The guitar handles fingerstyle well but the response with a flatpick is variable. It can be very breathy and expressive when gently supporting vocals but the high-end response struggles when you approach the guitar with a heavier pick – notes often losing their body and punch. That said, anybody planning to subject a mahogany top guitar to a life of open G runs with a BlueChip 80 might need to rethink anyway.

“There’s a beautiful dry shimmer to the top end and impressive sustain”

In contrast, the ovangkol and spruce AD17 has a much punchier voice with an aggressive, slightly nasal midrange which, while it may soften over time, makes this guitar a far stronger candidate for flatpicking than fingerstyle in standard tuning. The bass response feels a little constricted while the trebles remain fat right up the fretboard – albeit with the slightly metallic front end to the notes that’s typical of Sitka spruce and its variants.

Taylor American Dream AD27 Fretboard

However, there’s a marked contrast when we drop the guitar into DADGAD, as the AD17 comes alive with a muscular and articulate low end that wasn’t even hinted at in standard tuning. It’s a powerful, modern voice that works as well for Michael Hedges-style meanderings as it does for Americana murder ballads.

While both of these guitars have an organic, earthy charm, it’s worth noting that the finish can create extraneous noise. Body rubs, scrapes and swooshes are a fact of life with many satin-finished instruments but you may also experience rubbing noises on the back of the neck.

Taylor American Dream AD27 Body

It’s not a significant issue in a band arrangement, of course, but solo players may find it distracting during quieter moments. That aside, the playing experience is typical Taylor: smooth, fast and intuitive with a beautifully judged neck carve, slinky action and excellent fretwork.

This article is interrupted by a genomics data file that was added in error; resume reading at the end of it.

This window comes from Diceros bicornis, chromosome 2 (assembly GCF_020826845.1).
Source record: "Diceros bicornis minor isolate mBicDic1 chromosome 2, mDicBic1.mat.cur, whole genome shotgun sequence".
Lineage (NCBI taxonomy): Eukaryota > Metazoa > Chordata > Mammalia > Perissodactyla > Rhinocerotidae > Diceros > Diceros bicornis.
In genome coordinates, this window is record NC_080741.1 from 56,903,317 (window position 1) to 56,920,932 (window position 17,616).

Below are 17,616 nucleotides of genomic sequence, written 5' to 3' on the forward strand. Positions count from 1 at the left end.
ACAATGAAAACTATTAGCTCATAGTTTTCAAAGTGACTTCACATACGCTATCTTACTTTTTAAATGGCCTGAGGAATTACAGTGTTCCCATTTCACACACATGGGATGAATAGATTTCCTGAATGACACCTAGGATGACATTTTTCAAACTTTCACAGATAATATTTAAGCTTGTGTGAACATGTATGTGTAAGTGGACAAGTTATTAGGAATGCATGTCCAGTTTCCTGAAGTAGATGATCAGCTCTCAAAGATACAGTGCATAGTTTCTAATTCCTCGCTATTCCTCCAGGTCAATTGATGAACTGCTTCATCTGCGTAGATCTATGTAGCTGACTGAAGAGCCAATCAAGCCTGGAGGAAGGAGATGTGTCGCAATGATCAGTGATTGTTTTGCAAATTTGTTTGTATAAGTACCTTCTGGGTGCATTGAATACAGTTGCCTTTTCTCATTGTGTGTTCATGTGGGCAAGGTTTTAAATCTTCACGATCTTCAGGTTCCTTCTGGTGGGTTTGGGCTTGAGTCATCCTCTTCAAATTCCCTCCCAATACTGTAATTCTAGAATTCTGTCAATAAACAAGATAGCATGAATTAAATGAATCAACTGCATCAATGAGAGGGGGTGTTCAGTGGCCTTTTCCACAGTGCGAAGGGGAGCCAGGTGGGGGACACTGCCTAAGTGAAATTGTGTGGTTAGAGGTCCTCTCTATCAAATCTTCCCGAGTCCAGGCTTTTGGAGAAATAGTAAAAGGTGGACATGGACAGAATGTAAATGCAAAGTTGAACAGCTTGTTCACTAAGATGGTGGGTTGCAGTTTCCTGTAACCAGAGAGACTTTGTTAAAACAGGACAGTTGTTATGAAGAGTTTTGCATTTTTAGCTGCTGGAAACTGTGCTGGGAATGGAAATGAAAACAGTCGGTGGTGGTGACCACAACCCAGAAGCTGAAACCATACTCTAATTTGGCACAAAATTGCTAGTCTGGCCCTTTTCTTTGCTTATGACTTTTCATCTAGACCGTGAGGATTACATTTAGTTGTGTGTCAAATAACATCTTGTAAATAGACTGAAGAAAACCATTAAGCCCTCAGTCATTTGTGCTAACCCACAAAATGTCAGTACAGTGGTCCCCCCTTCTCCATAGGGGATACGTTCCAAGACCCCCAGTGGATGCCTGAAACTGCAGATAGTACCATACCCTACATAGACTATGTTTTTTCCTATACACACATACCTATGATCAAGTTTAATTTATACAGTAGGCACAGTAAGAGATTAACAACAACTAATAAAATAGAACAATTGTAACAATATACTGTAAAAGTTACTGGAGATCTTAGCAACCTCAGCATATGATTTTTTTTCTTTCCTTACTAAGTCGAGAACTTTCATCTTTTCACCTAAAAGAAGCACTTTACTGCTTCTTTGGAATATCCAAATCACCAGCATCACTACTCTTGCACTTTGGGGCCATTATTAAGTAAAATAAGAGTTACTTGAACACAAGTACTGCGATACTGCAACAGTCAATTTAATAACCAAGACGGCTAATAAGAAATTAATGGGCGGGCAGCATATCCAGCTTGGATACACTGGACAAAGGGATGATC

“there’s an abundance of sonic and aesthetic character on offer and, perhaps most importantly, both American Dream models are enormous fun to play”

Rather like the acoustic equivalent of a Les Paul Junior, Taylor’s American Dream guitars may not immediately appeal to dyed-in-the-wool Presentation Series enthusiasts. And though our review instruments represent a lot of guitar for the money, any US-made Taylor is still a serious investment. However, there’s an abundance of sonic and aesthetic character on offer and, perhaps most importantly, both American Dream models are enormous fun to play.

Taylor American Dream AD27 & AD17 Blacktop Logo

Key Features

Taylor American Dream AD27: 8/10

  • PRICE £1,619 (inc deluxe gigbag)
  • DESCRIPTION 6-string acoustic guitar, made in the USA
  • BUILD Sapele back and sides, tropical mahogany soundboard, tropical mahogany neck, 20 frets, ebony bridge and fingerboard (soon to be replaced with fumed eucalyptus), Tusq nut, Micarta saddle
  • HARDWARE Taylor nickel sealed tuners
  • ELECTRONICS None – AD27e with ES2 system is £1,835
  • SCALE LENGTH 25.5”/648mm
  • NECK WIDTH 44.5mm at nut, 54.8mm at 12th fret
  • NECK DEPTH 22mm at first fret, 24.9mm at 10th fret
  • STRING SPACING 38.6mm at nut, 56.6mm at bridge
  • WEIGHT 1.58kg/3.48lb
  • FINISH Water-based matte
  • LEFT-HANDERS No
  • VERDICT An engaging take on the all-mahogany theme

Taylor American Dream AD17 Blacktop: 9/10 (Editor’s Choice)

  • PRICE £1,715 (inc deluxe gigbag)
  • DESCRIPTION 6-string acoustic guitar, made in the USA
  • BUILD Ovangkol back and sides, spruce soundboard, tropical mahogany neck, 20 frets, ebony bridge and fingerboard (soon to be replaced with fumed eucalyptus), Tusq nut, Micarta saddle HARDWARE Taylor nickel sealed tuners
  • ELECTRONICS None – AD17e with ES2 system is £1,919
  • SCALE LENGTH 25.5”/648mm
  • NECK WIDTH 44.5mm at nut, 54.8mm at 12th fret
  • NECK DEPTH 22mm at first fret, 24.9mm at 10th fret
  • STRING SPACING 38.6mm at nut, 56.6mm at bridge
  • WEIGHT 1.81kg/3.99lb
  • FINISH Water-based matte
  • LEFT-HANDERS No
  • VERDICT An exuberant flatpicker with a great, moody look
  • CONTACT taylorguitars.com

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Taylor American Dream AD27

Taylor American Dream AD17 Blacktop